We’ve all heard of the saying ‘there’s no such thing as a free lunch’. Well, I’m sorry to tell you, there’s no such thing as a free book either, especially if it comes to you direct from an author, publisher or marketing department.
When I received my first solicitation to review a book via my blog back in June 2005 I was ecstactic—someone wanted to give me a free book and all I had to do was post a review. At the time I was naive enough to think I was the only book blogger being approached in this way, but then my journalistic training came into play and I figured that even if I was the only blogger being asked to review a free book, didn’t I have a duty to tell my readers that the book had been given to me for nothing on this basis?
I don't see the logic there. Agreeing to review a book does not prevent a blogger from panning it. And while it might be argued that a tenderhearted individual may feel pressured to write a glowing review, I don't believe any reasonably honest blogger would gush about a book he didn't actually enjoy.
I don't review books here at NRJW, but when my second book was released, I did offer a free autographed copy to any blogger who would write a post about it. I think I ended up giving away nearly fifty books in exchange for some bloggy buzz, and part of the reason so many people were eager to accept my "free" book was that I assured them I was looking for honest reviews, not ego-stroking. Yes, a few bloggers gave my book less than flattering reviews, but if you were reading my blog in February and early March of this year, you saw me link to all of the reviews, good and bad, and thank the bloggers for their time.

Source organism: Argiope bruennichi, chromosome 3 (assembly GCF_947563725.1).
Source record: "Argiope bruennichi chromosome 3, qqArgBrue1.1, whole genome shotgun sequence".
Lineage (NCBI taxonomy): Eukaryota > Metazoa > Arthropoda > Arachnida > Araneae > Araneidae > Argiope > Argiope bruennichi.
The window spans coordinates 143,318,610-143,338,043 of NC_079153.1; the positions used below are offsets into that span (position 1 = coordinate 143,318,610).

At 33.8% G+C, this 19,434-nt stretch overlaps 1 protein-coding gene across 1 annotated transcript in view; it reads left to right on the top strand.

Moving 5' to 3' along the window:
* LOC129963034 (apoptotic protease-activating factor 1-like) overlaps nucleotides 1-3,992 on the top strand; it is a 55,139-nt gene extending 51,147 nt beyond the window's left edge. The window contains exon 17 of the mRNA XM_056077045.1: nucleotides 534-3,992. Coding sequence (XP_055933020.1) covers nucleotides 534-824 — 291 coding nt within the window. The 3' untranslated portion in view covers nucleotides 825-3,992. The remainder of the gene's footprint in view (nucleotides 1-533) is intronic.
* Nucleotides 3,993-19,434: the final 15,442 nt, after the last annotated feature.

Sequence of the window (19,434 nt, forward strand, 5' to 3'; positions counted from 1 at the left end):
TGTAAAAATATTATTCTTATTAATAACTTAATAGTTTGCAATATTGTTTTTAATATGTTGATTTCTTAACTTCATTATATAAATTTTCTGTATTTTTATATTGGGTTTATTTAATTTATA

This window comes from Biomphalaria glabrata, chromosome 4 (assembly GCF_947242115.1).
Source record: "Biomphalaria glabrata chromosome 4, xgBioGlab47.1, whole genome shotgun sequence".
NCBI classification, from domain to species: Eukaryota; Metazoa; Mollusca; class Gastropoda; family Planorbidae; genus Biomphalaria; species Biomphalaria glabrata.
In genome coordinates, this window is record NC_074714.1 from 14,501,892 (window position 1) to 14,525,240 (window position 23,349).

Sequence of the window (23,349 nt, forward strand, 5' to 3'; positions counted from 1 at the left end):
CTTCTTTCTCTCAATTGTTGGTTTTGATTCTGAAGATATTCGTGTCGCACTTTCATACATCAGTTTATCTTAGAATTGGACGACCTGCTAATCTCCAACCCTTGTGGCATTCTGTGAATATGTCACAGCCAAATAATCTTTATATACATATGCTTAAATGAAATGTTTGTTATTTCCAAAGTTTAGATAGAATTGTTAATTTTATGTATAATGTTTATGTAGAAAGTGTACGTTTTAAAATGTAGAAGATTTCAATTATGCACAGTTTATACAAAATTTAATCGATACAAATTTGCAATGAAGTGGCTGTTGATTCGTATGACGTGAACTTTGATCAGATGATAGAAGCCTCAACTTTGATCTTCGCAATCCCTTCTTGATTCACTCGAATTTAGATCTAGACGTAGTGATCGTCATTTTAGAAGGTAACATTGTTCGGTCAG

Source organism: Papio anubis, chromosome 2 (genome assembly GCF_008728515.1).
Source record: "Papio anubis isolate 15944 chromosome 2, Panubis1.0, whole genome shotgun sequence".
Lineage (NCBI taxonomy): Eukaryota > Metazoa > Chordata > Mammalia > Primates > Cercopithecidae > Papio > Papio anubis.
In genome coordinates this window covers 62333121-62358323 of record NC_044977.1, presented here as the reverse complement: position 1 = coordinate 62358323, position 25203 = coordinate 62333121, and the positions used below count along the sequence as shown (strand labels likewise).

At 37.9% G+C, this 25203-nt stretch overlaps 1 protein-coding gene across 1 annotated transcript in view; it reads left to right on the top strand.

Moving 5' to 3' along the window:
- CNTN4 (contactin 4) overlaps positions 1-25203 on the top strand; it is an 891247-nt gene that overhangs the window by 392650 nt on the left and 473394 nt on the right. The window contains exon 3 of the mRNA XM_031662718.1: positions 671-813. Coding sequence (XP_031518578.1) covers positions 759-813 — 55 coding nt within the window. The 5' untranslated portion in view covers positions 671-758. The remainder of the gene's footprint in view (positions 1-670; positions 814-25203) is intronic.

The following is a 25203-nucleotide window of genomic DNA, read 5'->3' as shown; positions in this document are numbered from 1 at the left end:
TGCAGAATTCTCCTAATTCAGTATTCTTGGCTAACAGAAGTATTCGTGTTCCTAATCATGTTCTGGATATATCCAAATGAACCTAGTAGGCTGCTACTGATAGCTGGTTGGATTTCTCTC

The way I figured it, any review was good publicity for my book, because who among us believes every word of every book review we read? Maybe "Bob Blogger" didn't care for my book, but surely a few of the people who read his post--people, by the way, who would never have heard of my book, otherwise--were intrigued enough to check it out for themselves.
Insisting that a blogger is morally obligated to disclose the fact that he's reviewing a book he didn't pay for is silly--unless he has accepted the freebie in exchange for a favorable review (and I've never heard of such a thing). Surely a blogger's integrity is a thread that runs throughout his blog; why should he make a point of it every time he reviews a "free" book? Also, bloggers tend to be deeply interested in building their own readership, so any suggestion that a blogger would risk alienating readers by posting a bunch of smarmy reviews in exchange for free books is ludicrous. On top of that, most bloggers have very healthy egos and would rather die than pretend to admire a book that doesn't meet their usual standards.
I contend that blog readers aren't idiots; they know how the game is played. And any blogger who would give a positive review merely because the book in question was free (or was written by a friend) is a blogger who has no doubt displayed his flimsy backbone in other ways on other posts. So I really don't think we need to worry about readers being duped.
Technorati Tags: books, book+reviews